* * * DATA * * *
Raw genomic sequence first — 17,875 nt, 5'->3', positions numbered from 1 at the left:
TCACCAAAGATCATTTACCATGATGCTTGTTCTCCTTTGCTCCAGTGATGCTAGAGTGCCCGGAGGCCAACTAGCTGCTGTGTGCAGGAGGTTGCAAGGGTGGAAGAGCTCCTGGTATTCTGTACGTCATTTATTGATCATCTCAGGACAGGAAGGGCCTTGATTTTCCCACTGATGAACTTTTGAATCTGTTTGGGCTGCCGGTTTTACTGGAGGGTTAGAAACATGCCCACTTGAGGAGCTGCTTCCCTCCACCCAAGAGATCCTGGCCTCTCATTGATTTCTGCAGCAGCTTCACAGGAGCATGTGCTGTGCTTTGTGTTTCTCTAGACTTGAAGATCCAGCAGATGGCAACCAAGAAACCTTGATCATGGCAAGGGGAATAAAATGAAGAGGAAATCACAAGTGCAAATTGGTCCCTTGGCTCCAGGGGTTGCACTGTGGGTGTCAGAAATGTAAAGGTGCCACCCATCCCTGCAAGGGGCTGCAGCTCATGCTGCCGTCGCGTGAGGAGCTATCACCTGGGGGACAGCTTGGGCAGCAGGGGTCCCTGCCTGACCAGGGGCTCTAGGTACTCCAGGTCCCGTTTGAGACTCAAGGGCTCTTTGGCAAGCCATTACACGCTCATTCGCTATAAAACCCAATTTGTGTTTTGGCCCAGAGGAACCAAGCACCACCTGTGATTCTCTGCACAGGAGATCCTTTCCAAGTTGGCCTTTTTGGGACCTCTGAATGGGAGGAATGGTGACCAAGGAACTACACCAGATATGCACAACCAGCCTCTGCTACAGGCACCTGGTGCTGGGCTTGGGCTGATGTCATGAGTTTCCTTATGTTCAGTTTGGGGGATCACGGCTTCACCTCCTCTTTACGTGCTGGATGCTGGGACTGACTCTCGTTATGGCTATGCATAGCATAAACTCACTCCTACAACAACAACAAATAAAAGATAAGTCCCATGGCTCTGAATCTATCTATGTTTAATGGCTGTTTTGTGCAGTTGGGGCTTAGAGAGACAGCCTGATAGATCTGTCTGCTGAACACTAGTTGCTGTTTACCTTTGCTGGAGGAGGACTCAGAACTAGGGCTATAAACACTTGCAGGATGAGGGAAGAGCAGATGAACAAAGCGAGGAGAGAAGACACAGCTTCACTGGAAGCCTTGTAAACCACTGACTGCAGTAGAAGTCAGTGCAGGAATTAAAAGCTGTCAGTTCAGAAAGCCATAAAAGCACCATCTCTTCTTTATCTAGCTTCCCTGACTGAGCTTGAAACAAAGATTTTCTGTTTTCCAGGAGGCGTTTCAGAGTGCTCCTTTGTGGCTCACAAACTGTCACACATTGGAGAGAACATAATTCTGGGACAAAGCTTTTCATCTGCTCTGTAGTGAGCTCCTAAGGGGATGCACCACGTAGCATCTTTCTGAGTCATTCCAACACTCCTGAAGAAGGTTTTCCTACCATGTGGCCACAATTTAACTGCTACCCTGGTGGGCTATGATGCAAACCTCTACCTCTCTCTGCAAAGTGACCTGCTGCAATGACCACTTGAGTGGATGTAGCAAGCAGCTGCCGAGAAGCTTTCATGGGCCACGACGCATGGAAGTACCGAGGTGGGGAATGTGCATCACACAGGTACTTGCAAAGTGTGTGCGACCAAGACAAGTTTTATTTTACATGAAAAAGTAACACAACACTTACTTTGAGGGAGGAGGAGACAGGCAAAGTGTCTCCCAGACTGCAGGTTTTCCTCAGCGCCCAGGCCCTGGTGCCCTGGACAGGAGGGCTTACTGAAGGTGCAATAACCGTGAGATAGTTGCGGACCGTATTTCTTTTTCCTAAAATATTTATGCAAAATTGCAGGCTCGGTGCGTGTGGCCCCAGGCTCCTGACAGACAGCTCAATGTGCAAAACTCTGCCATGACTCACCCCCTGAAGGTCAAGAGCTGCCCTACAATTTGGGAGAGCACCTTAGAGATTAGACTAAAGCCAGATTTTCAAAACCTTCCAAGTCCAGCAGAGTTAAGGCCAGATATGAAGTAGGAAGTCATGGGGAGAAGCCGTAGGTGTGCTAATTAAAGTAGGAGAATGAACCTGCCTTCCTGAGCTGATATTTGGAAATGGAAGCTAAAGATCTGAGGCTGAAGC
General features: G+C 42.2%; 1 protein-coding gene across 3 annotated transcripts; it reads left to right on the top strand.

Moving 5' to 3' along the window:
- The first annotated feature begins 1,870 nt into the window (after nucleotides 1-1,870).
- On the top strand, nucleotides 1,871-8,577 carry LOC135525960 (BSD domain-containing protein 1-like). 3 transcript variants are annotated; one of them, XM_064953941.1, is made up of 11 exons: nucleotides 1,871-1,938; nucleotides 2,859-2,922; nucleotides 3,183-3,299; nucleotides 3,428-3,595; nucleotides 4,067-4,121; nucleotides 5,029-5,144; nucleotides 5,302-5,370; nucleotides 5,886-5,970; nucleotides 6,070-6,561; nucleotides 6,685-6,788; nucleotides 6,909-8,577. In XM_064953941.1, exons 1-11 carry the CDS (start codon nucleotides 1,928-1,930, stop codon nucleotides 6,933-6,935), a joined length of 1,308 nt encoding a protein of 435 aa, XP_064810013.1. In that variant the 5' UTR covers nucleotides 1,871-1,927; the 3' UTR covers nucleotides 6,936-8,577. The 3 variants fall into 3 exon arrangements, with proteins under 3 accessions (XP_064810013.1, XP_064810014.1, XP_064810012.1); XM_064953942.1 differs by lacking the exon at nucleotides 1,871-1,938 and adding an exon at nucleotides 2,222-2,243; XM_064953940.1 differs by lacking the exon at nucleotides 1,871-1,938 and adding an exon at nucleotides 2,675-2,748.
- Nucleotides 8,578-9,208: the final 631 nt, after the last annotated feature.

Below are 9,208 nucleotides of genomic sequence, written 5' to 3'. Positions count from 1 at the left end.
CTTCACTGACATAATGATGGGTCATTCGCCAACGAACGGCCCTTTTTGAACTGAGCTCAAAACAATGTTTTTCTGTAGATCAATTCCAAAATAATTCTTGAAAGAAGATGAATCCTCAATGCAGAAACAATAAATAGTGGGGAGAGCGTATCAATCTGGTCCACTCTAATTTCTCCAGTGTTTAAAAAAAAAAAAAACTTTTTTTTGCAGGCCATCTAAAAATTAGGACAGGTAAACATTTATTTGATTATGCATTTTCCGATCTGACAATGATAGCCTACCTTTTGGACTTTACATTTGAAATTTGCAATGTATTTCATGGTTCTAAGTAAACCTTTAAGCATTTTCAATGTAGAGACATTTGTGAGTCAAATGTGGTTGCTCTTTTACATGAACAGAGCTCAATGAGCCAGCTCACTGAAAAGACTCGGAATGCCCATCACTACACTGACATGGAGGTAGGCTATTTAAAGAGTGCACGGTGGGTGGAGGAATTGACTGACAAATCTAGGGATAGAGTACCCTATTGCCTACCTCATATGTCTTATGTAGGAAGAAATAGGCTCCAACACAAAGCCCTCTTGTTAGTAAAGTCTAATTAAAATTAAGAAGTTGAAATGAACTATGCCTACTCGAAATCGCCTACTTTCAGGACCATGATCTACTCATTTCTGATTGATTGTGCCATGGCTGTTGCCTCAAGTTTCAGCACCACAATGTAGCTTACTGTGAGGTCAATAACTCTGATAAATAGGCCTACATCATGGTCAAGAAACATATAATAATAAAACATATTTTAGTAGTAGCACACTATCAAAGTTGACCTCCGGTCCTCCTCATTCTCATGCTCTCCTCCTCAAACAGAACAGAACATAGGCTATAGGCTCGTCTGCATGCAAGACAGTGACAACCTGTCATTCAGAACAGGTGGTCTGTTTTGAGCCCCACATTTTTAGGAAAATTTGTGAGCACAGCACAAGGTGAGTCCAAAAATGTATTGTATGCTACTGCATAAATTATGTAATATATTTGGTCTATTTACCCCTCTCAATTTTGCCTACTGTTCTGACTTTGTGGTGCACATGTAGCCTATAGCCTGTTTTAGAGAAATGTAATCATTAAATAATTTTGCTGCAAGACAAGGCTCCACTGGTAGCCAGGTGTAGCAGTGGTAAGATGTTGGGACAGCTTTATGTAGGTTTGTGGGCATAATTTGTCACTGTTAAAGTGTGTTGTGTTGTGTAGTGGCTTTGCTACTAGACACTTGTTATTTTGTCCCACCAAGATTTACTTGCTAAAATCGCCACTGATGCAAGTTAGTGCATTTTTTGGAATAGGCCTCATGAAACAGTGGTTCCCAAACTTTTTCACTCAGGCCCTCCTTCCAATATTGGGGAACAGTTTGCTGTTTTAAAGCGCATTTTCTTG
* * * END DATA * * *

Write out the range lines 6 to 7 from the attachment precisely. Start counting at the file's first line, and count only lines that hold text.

- On the top strand, nucleotides 1,871-8,577 carry LOC135525960 (BSD domain-containing protein 1-like). 3 transcript variants are annotated; one of them, XM_064953941.1, is made up of 11 exons: nucleotides 1,871-1,938; nucleotides 2,859-2,922; nucleotides 3,183-3,299; nucleotides 3,428-3,595; nucleotides 4,067-4,121; nucleotides 5,029-5,144; nucleotides 5,302-5,370; nucleotides 5,886-5,970; nucleotides 6,070-6,561; nucleotides 6,685-6,788; nucleotides 6,909-8,577. In XM_064953941.1, exons 1-11 carry the CDS (start codon nucleotides 1,928-1,930, stop codon nucleotides 6,933-6,935), a joined length of 1,308 nt encoding a protein of 435 aa, XP_064810013.1. In that variant the 5' UTR covers nucleotides 1,871-1,927; the 3' UTR covers nucleotides 6,936-8,577. The 3 variants fall into 3 exon arrangements, with proteins under 3 accessions (XP_064810013.1, XP_064810014.1, XP_064810012.1); XM_064953942.1 differs by lacking the exon at nucleotides 1,871-1,938 and adding an exon at nucleotides 2,222-2,243; XM_064953940.1 differs by lacking the exon at nucleotides 1,871-1,938 and adding an exon at nucleotides 2,675-2,748.
- Nucleotides 8,578-9,208: the final 631 nt, after the last annotated feature.